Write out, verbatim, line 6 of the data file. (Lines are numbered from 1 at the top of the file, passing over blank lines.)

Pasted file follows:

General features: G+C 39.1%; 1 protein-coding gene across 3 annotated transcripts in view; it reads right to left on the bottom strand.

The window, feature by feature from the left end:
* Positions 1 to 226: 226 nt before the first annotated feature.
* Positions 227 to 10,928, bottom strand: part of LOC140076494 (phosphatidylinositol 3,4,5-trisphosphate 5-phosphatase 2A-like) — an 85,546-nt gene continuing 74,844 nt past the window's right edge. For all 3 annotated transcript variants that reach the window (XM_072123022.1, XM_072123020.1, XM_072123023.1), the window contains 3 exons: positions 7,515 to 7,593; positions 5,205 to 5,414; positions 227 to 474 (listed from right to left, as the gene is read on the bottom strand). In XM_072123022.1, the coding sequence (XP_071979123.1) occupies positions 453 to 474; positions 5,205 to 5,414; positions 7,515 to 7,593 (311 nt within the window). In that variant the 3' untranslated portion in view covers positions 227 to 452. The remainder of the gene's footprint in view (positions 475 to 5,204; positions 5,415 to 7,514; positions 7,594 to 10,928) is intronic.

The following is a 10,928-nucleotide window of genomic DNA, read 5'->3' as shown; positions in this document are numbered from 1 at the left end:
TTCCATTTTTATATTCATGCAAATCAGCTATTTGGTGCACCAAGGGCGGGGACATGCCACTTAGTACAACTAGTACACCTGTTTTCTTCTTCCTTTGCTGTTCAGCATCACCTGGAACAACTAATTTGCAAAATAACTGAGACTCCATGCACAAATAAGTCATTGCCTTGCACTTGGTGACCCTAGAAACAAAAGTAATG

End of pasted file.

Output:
TTCCATTTTTATATTCATGCAAATCAGCTATTTGGTGCACCAAGGGCGGGGACATGCCACTTAGTACAACTAGTACACCTGTTTTCTTCTTCCTTTGCTGTTCAGCATCACCTGGAACAACTAATTTGCAAAATAACTGAGACTCCATGCACAAATAAGTCATTGCCTTGCACTTGGTGACCCTAGAAACAAAAGTAATG